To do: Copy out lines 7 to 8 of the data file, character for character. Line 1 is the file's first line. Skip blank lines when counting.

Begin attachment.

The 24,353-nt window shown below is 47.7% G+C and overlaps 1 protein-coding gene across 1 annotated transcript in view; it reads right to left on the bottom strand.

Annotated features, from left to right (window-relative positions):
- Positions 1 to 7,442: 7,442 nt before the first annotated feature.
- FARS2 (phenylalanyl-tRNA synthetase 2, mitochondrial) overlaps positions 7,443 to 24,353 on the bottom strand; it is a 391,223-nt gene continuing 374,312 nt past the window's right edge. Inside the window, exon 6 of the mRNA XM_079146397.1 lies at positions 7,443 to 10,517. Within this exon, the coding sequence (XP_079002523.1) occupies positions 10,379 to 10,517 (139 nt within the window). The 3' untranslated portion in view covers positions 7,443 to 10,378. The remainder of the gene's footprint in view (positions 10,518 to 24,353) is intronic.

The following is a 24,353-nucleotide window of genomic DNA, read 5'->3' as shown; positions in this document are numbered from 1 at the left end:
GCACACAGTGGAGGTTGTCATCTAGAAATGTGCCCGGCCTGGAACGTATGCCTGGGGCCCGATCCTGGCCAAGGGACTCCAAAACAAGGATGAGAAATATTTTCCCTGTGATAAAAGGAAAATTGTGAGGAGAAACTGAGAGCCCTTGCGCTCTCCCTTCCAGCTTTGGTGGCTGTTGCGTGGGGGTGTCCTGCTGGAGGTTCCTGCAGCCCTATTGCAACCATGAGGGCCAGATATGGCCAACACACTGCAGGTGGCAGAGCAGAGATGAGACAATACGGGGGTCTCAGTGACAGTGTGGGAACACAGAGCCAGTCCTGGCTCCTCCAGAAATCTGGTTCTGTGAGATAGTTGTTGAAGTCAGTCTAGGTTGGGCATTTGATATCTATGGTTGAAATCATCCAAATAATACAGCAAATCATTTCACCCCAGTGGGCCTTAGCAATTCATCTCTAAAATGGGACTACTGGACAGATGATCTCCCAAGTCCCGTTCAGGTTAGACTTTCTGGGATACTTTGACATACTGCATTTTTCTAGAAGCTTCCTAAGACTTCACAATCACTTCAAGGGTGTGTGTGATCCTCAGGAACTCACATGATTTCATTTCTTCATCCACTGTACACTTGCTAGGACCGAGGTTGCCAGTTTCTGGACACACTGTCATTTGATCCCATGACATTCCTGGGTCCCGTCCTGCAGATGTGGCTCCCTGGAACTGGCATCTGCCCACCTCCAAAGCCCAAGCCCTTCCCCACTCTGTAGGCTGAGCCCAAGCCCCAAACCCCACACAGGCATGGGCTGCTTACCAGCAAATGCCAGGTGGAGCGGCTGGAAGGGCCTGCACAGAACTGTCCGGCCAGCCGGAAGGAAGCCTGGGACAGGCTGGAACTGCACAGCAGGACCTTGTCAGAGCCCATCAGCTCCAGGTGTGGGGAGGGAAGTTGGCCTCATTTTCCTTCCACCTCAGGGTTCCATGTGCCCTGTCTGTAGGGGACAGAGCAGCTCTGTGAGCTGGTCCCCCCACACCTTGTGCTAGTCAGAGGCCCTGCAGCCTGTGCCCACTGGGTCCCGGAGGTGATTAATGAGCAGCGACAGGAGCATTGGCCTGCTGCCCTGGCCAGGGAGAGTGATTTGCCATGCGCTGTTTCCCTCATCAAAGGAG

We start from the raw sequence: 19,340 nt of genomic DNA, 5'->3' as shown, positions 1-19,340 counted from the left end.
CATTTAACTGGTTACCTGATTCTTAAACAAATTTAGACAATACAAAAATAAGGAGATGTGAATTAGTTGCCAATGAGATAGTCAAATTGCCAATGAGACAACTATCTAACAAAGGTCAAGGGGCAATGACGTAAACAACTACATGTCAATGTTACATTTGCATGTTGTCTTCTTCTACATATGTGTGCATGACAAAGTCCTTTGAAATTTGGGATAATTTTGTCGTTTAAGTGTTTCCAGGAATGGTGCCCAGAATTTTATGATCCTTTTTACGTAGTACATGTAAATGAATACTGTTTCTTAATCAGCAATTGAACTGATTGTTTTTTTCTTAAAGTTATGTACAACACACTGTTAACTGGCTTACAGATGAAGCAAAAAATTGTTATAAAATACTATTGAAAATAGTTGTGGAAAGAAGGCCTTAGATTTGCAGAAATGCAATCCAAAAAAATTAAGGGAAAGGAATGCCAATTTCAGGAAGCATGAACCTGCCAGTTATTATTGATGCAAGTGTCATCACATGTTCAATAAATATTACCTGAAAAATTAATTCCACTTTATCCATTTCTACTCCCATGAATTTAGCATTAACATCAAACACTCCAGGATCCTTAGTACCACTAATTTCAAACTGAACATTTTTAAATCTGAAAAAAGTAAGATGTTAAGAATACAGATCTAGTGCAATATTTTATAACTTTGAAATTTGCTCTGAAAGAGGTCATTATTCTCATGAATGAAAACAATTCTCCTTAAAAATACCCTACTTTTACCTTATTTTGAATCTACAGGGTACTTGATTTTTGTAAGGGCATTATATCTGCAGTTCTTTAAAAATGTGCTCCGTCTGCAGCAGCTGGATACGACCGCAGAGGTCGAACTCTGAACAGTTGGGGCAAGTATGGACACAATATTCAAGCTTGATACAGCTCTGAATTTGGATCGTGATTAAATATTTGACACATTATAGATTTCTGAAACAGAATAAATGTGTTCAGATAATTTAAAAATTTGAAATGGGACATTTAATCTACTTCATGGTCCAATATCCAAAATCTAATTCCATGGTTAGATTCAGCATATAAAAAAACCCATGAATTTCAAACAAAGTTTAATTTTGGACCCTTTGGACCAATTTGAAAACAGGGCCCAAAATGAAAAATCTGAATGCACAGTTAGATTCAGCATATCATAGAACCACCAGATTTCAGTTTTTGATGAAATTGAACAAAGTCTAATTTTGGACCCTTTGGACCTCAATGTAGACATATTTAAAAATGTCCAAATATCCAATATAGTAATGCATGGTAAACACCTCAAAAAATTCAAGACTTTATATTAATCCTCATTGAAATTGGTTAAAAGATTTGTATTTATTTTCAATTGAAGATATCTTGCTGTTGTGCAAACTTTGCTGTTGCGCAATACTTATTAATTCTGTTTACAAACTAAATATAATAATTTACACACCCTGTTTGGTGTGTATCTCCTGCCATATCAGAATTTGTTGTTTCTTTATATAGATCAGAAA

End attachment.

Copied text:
We start from the raw sequence: 19,340 nt of genomic DNA, 5'->3' as shown, positions 1-19,340 counted from the left end.
CATTTAACTGGTTACCTGATTCTTAAACAAATTTAGACAATACAAAAATAAGGAGATGTGAATTAGTTGCCAATGAGATAGTCAAATTGCCAATGAGACAACTATCTAACAAAGGTCAAGGGGCAATGACGTAAACAACTACATGTCAATGTTACATTTGCATGTTGTCTTCTTCTACATATGTGTGCATGACAAAGTCCTTTGAAATTTGGGATAATTTTGTCGTTTAAGTGTTTCCAGGAATGGTGCCCAGAATTTTATGATCCTTTTTACGTAGTACATGTAAATGAATACTGTTTCTTAATCAGCAATTGAACTGATTGTTTTTTTCTTAAAGTTATGTACAACACACTGTTAACTGGCTTACAGATGAAGCAAAAAATTGTTATAAAATACTATTGAAAATAGTTGTGGAAAGAAGGCCTTAGATTTGCAGAAATGCAATCCAAAAAAATTAAGGGAAAGGAATGCCAATTTCAGGAAGCATGAACCTGCCAGTTATTATTGATGCAAGTGTCATCACATGTTCAATAAATATTACCTGAAAAATTAATTCCACTTTATCCATTTCTACTCCCATGAATTTAGCATTAACATCAAACACTCCAGGATCCTTAGTACCACTAATTTCAAACTGAACATTTTTAAATCTGAAAAAAGTAAGATGTTAAGAATACAGATCTAGTGCAATATTTTATAACTTTGAAATTTGCTCTGAAAGAGGTCATTATTCTCATGAATGAAAACAATTCTCCTTAAAAATACCCTACTTTTACCTTATTTTGAATCTACAGGGTACTTGATTTTTGTAAGGGCATTATATCTGCAGTTCTTTAAAAATGTGCTCCGTCTGCAGCAGCTGGATACGACCGCAGAGGTCGAACTCTGAACAGTTGGGGCAAGTATGGACACAATATTCAAGCTTGATACAGCTCTGAATTTGGATCGTGATTAAATATTTGACACATTATAGATTTCTGAAACAGAATAAATGTGTTCAGATAATTTAAAAATTTGAAATGGGACATTTAATCTACTTCATGGTCCAATATCCAAAATCTAATTCCATGGTTAGATTCAGCATATAAAAAAACCCATGAATTTCAAACAAAGTTTAATTTTGGACCCTTTGGACCAATTTGAAAACAGGGCCCAAAATGAAAAATCTGAATGCACAGTTAGATTCAGCATATCATAGAACCACCAGATTTCAGTTTTTGATGAAATTGAACAAAGTCTAATTTTGGACCCTTTGGACCTCAATGTAGACATATTTAAAAATGTCCAAATATCCAATATAGTAATGCATGGTAAACACCTCAAAAAATTCAAGACTTTATATTAATCCTCATTGAAATTGGTTAAAAGATTTGTATTTATTTTCAATTGAAGATATCTTGCTGTTGTGCAAACTTTGCTGTTGCGCAATACTTATTAATTCTGTTTACAAACTAAATATAATAATTTACACACCCTGTTTGGTGTGTATCTCCTGCCATATCAGAATTTGTTGTTTCTTTATATAGATCAGAAA